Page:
KubeCon + CloudNativeCon Europe 2020 Virtual. Day 1

General impression

The organizers did their best to move the conference online. All the presentations are done on their own platform. One funny thing that their video player didn’t have speed controls, so the current solution is to run the

for(v of document.getElementsByTagName("video")) {v.playbackRate = x}

in the JavaScript console.

There is a slack workspace and every talk gets own slack channel so it’s possible to watch the talk later and ask questions during the whole week, which is a nice improvement compared to the on-site event.

On Day 1 I visited two talks

Help! My Cluster Is On The Internet: Container Security Fundamentals

Speakers: Samuel Davidson, Google

This is 101 talk, but what I took from it is a checklist for securing the Kubernetes cluster. It’s pretty opinionated, though.

The security topics go from the very bottom (containers) to the very top (cluster and user).

Workload security – Container

  1. Use a distroless base image – the less tools are in the image, the less attack surface you have. Going to distroless is normally just one line in your Dockerfile. If it suits you, even use the scratch image
  2. Containers should be easy to build and deploy. Most vulnerabilities are found in dependencies, so your typical work is to bump library version, build and deploy new image.
  3. Trust your containers with signatures. Pretty complex topic, the idea is to sign the image (hash the container) and let CI/CD check the signatures before using them. The problem is that you have to build it on your own and the attacker could still manage to access the signing key.

Workload security – Pods

  1. Don’t use hostPath . You can’t fully control the file system behind it, someone can misuse the path you used. Use secrets instead.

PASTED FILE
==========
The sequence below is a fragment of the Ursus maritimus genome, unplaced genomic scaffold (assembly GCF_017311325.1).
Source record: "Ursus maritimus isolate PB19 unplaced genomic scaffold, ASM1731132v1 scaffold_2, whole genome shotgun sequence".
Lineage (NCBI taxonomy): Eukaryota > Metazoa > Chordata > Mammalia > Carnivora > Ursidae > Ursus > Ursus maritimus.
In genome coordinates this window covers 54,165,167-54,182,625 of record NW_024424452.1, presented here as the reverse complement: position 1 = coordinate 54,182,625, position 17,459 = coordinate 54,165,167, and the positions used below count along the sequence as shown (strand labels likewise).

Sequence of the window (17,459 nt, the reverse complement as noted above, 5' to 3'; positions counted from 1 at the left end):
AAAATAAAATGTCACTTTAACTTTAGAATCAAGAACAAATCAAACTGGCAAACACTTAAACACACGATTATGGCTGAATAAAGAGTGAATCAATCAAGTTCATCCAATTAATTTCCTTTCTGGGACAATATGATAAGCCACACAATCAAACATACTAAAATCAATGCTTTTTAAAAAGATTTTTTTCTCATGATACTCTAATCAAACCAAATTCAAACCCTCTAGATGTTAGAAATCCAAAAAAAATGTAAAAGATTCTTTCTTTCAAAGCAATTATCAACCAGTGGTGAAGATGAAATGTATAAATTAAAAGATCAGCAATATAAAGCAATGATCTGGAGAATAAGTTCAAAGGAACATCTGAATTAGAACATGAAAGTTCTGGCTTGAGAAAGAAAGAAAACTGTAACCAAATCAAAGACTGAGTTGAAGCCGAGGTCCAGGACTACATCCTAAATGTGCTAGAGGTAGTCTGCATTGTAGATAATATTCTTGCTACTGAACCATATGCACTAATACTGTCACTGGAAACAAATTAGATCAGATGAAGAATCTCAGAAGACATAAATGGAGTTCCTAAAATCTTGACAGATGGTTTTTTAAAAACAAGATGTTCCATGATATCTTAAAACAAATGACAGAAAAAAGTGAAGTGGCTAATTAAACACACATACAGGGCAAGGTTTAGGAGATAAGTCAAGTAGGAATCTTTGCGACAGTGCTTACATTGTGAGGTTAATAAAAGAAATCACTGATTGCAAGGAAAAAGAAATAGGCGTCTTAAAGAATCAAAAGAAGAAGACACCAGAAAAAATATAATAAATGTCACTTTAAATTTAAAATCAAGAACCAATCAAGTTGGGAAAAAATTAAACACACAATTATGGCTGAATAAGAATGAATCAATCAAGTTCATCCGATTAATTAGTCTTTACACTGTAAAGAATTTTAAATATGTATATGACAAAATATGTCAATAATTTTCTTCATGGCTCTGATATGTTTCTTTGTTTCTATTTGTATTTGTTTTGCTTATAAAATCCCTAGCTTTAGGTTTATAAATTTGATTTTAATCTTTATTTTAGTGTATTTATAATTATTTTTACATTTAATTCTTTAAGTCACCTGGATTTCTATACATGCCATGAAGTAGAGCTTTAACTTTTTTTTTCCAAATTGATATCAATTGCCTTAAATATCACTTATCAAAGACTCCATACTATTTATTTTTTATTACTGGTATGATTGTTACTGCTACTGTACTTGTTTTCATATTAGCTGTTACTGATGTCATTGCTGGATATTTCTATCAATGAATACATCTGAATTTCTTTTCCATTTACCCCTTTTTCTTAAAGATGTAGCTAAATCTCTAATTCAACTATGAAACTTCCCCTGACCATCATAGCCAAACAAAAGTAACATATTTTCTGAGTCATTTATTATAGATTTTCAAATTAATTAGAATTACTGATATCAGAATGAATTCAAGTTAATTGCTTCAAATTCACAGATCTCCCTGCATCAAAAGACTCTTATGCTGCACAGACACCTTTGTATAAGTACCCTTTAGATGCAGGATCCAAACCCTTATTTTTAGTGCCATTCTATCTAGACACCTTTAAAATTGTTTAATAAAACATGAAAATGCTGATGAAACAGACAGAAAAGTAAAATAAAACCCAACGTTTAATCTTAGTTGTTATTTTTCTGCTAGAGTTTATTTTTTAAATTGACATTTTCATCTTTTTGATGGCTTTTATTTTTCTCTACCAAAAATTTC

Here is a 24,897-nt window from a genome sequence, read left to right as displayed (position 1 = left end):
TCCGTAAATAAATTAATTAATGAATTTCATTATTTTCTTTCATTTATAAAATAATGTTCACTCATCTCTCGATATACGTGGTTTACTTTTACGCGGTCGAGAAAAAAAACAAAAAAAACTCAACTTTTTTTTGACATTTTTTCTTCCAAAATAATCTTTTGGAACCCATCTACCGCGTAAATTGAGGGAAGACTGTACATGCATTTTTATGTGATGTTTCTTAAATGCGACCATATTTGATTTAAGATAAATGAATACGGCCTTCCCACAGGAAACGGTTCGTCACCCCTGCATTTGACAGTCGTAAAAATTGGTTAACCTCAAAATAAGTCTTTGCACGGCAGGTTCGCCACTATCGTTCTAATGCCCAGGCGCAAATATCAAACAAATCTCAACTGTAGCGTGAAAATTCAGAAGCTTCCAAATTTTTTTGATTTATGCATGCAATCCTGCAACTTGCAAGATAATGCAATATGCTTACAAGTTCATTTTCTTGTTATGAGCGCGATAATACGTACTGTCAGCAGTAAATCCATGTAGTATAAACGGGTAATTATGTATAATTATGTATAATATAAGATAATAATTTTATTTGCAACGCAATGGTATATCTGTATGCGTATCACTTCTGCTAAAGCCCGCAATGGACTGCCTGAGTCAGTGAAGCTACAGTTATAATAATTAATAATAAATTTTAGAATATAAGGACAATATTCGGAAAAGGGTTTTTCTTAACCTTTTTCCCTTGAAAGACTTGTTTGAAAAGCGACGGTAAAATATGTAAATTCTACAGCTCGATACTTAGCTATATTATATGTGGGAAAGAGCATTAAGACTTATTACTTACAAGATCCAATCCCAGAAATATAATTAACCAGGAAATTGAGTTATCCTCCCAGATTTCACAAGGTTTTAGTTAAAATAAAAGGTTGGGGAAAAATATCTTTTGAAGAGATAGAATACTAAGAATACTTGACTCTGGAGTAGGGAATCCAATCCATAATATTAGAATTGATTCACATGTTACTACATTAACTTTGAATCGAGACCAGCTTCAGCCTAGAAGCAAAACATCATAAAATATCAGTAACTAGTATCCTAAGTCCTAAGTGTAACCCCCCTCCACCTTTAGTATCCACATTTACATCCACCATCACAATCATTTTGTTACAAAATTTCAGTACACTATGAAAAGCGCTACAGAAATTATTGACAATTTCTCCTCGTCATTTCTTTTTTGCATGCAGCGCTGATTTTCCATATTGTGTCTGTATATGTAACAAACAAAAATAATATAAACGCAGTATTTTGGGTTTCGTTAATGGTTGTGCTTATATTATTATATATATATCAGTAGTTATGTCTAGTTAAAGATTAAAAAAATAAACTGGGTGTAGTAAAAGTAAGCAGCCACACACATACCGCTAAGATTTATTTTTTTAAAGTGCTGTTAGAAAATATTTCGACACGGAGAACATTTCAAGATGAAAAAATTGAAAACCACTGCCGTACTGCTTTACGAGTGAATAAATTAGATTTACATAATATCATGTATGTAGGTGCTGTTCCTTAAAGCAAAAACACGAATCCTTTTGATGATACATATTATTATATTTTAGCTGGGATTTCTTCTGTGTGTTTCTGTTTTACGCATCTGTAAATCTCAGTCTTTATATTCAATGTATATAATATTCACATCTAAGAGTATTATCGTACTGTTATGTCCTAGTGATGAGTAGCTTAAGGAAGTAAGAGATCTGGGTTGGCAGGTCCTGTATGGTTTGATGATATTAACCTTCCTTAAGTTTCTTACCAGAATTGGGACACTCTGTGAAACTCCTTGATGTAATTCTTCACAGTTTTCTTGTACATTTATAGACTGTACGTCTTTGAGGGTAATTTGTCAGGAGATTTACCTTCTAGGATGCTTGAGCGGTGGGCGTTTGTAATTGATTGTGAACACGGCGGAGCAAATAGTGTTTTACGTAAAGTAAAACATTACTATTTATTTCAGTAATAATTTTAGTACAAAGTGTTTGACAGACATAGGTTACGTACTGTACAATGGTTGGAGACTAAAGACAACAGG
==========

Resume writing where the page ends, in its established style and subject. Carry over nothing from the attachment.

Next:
2. Don’t use hostNetwork . Localhost is treated like a trust domain, this way you violate it.
  3. Be conscious of your Pod’s Service Account. If an attacker has access to the pod they could access the secrets of the attached Service Account.
    1. Solution 1: put a pod in a separate namespace
    2. Solution 2: turn automountServiceAccountToken to false
    3. Solution 3: use a blank/special service account

Cluster Security

  1. Keep your cluster up to date. Upgrading cluster manually is tedious. It’s automatic in Azure, Google Cloud etc.
  2. Isolate your cluster from the internet. Hide it behind a VPN, auth-proxy or set up a firewall. VMs should not have public ips
  3. Use Secrets. They are never saved on disk, loaded only when needed etc. But they too are not bulletproof.

User Security

  1. Use RBAC and groups. Avoid assigning users directly to roles, prefer assigning users to groups (easier to manage via AD) and give roles to groups
  2. Use a policy agent to protect your cluster. Admission Controller will allow/deny kubernetes resource requests based on rules. This way you can enforce those rules about not using hostPath, hostNetwork  etc. It can also audit your current resources.

Full list with detailed explanation is here:


Tutorial: Getting Started With Cloud Native Security

Speakers: Liz Rice (Aqua Security), Michael Hausenblas (AWS)

This was more or less just a live step-by-step through this tutorial on the web.

The first part was about:

  • Using Trivy to scan the images for vulnerabilities
  • Automating it with Starboard plugin (developed by the Aqua Security).
  • Viewing the result in a nice report in Octant.

The second part was about checking if your cluster follows best security practices. This was mostly a demo of the kube-bench tool developed again by the Aqua Security.

The third part was the demonstration of the Kubernetes network policies.

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